June 10, 2013

Sasquatch 2013: The Good and The Bad


THE GOOD

Once Again, The Acoustic Tent
For the third year in a row, the intimate acoustic tent situated in the middle of the festival grounds, proved its worth. While large festivals rarely offer chances to see your favorite artists up close and personal, Sasquatch sets itself apart with the acoustic tent. If you spin a wheel and win day passes to the tent (you can spin it as many times as you want until tickets run out), you gain entrance into mini-sets performed by some awesome acts! This year, Vampire Weekend, The Tallest Man On Earth, Edward Sharpe, CHVRCHES, and Alt-J all stopped in to give their fans a special experience.


Shovels & Rope
These rambunctious South Carolinians wowed me instantly with their twangy sound that fits somewhere between The Civil Wars and Mumford & Sons, with a healthy dose of barnstorming fun thrown in. The duo sounded like helluva lot more than two people and provided fun for thousands who gathered at the tiny Yeti Stage to catch a peek of indie-twang's newest stars.


Vampire Weekend
I may be late to the party, but I was never particularly excited by the New York prepsters' first two albums. They were pleasant enough, but they didn't capture my attention like their third record has. With their new material, the Vamps mature their sound, leaning more towards rock 'n' roll as opposed to light prep-pop. Along with the recorded improvement in their sound, their live show is now a well-oiled machine of entertainment. They have now proven themselves as one of the premier indie acts of the decade and have a live show to back it up.


Father John Misty
I went into his performance not enthralled with his music, but simply interested. Seeing his hilarious on stage antics led me to believe that Mr. Tillman was truly born in the wrong decade. Aside from the people watching the show through their iPhones, there was nothing to say that this performance did not happen in the 70's. He had all the style and casual charm of a crooner from a bygone era and I couldn't stop smiling.


Robert DeLong
Mr. Delong got the dancing going early on Saturday, enthralling listeners as a truly one-man band. Switching between drum pads, singing, synths, and live drums, he simultaneously looped his own voice and manipulated it using a Wii controller. I was as amazed by the inventive use of technology as by the catchy melodies and infectious beats.


CHVRCHES
My latest musical crush: Lauren Mayberry. The lead singer of this up-and-coming Scottish trio sings honey-sweet tunes over hard-hitting grimy synths and has an adorable accent! She also has the ability to seamlessly transition between The Knife-style weirdness, 80's synth ballads, and Rage Against The Machine covers. What's not to love?


P.O.S.
Going back a few years, P.O.S. was in fact the first act I ever saw at a music festival. And sadly, I was underwhelmed. But this past weekend, the Minnesota rapper earned back my devotion. Mostly running through tracks from his recent We Don't Even Live Here, he spent as much time in the crowd, interacting with the fans as he did on stage. Chatting with the audience (hilariously by the way) showed that Mr. Alexander is perhaps one of the most personable rappers out there. Not even a slippery wet stage and a painful-looking fall could stop everyone from having a great time.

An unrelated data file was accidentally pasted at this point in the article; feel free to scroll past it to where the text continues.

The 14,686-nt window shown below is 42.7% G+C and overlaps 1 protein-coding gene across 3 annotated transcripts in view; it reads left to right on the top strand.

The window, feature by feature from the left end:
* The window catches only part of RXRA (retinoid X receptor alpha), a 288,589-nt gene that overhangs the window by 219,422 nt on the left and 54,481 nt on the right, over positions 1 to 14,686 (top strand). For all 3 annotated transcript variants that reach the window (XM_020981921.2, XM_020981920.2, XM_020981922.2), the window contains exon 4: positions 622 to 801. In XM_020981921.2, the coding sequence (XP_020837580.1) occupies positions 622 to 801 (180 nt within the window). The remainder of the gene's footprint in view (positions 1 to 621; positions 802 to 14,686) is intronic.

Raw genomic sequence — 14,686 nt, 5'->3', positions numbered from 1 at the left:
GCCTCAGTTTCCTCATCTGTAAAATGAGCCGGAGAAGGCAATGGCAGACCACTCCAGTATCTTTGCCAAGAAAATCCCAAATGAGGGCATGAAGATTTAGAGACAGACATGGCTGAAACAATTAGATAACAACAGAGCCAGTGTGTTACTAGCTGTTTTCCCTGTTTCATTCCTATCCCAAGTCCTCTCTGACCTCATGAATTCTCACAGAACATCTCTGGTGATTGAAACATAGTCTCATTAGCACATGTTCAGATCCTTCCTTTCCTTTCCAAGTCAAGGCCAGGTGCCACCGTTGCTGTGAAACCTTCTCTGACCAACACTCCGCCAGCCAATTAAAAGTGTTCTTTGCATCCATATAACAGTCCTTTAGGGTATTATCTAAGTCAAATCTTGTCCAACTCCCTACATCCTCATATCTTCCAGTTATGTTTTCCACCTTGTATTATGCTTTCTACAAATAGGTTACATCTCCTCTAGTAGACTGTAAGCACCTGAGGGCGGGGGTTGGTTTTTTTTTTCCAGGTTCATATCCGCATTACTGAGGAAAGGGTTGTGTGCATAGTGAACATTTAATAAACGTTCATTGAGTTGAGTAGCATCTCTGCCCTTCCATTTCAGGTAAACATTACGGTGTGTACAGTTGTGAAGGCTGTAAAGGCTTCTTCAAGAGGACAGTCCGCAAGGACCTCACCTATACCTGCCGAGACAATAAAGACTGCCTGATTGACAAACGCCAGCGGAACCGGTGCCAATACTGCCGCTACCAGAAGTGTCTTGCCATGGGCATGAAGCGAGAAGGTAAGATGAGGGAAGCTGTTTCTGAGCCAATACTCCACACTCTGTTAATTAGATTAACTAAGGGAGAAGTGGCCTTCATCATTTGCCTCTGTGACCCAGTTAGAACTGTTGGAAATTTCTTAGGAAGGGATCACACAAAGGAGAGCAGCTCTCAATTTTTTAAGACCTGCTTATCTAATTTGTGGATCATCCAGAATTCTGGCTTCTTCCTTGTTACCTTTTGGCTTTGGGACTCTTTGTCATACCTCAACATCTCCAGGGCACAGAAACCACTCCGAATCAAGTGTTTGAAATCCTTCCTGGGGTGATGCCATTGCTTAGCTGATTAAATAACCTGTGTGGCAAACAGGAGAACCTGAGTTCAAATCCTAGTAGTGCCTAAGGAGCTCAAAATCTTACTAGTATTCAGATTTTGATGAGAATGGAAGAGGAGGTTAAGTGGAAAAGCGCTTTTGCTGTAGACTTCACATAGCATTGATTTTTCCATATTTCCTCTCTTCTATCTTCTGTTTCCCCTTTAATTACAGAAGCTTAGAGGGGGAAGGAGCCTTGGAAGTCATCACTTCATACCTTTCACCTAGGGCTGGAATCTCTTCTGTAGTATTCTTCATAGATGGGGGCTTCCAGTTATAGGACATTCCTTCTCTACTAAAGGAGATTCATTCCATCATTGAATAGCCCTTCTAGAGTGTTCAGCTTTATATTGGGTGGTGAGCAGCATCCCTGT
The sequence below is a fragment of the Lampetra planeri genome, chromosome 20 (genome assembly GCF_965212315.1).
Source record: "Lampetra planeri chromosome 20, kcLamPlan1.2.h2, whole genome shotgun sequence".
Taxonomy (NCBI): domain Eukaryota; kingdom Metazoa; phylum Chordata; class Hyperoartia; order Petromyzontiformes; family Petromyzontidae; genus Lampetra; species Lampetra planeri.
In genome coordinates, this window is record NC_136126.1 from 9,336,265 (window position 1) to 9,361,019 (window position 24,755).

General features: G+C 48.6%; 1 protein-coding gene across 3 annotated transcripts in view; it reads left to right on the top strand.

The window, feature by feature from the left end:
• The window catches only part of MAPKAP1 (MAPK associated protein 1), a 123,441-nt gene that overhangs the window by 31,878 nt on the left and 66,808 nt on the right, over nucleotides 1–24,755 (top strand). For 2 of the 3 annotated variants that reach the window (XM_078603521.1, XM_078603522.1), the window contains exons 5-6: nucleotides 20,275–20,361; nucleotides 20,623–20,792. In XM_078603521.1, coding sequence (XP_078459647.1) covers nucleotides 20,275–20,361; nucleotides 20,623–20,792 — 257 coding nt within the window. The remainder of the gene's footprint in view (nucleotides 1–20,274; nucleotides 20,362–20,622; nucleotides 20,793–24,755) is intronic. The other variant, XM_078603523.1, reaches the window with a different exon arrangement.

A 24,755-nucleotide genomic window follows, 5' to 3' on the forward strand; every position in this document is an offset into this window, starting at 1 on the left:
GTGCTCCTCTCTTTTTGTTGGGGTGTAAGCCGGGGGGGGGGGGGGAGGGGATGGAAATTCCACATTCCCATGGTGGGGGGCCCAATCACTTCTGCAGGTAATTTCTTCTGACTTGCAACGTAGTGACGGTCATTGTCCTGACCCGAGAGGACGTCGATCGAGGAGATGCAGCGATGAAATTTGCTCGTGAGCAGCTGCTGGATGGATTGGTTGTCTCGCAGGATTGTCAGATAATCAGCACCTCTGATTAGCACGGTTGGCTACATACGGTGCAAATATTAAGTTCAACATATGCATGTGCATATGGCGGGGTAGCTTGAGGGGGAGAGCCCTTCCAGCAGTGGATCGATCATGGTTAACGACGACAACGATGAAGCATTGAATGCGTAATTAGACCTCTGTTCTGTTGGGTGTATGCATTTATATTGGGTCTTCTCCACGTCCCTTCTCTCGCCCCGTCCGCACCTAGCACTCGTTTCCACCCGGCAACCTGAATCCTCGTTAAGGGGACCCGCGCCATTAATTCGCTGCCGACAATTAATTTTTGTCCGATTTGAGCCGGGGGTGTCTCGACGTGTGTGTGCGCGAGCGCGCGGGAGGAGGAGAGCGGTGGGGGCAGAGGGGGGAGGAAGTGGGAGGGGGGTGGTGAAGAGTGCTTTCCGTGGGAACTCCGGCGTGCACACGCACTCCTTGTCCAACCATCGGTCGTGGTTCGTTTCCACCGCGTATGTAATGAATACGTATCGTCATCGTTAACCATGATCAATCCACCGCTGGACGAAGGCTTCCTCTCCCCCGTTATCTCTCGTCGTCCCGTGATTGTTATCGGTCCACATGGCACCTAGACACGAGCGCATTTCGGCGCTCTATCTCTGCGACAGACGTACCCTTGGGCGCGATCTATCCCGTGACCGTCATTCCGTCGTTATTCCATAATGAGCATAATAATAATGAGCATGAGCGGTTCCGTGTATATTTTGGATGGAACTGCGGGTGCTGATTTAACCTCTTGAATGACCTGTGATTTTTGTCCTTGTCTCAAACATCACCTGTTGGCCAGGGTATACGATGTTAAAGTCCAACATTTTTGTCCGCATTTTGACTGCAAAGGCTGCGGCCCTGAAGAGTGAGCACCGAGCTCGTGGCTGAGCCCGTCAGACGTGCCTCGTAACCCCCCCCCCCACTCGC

THE NOT SO GOOD



Baths
Baths' debut album Cerulean caught me by surprise, exploring glitchy, ethereal soundscapes that were able to maintain my attention. Unfortunately, with his followup, Obsidian, Will Wiesenfeld, turned a corner and began to focus more on his vocals, often whiny and too straight-forward. At his Sasquatch show, thousands of beat junkies turned up to hopefully hear some of the soothing, intricate tunes he is known for. Little did we know, we would have to wait until about halfway through his set to hear a single track from his heyday. While he was trying hard to plug his new album, fans were streaming out towards something more interesting.


Four Color Zack
I'm not sure what the Sasquatch organizers were trying to do with this one. The Seattle DJ recently won a Red Bull DJ contest catapulting his fame upwards in a matter of days. Maybe it was a deal made with festival sponsor Red Bull, but giving this guy a 2.5 hour set in the Chupacabra tent was far too generous. Sure, maybe he did do well at the contest that he won, but he was clearly not prepared for this, sounding as if a random festival-goer won the chance to open the festival.


Rusko
I'm a big fan of Rusko's music and was eager to hear him close out the weekend in style. Unfortunately, he would turn his bangin' beats down every 30 seconds or so to yell the always important "Let's Go Sasquatch!!" This could have helped pump up the crowd every 10 minutes or so. Instead, his constant commentary only interrupted his flow.

The Food
Other festivals have caught on. Why not you Sasquatch? $13 for a beer? $9 for a frozen chicken wrap? I understand the urge to jack up prices, but can't the food at least be good? Dozens of festivals invite local food trucks and restauranteurs to set up shop for a weekend, and I have no doubt that Seattle has tons of chefs who would be willing to trek out to The Gorge to feed 30,000 hungry fans. I appreciate the addition of the lone food truck: fish 'n' chips and tacos. Hopefully that was a test that proved successful.

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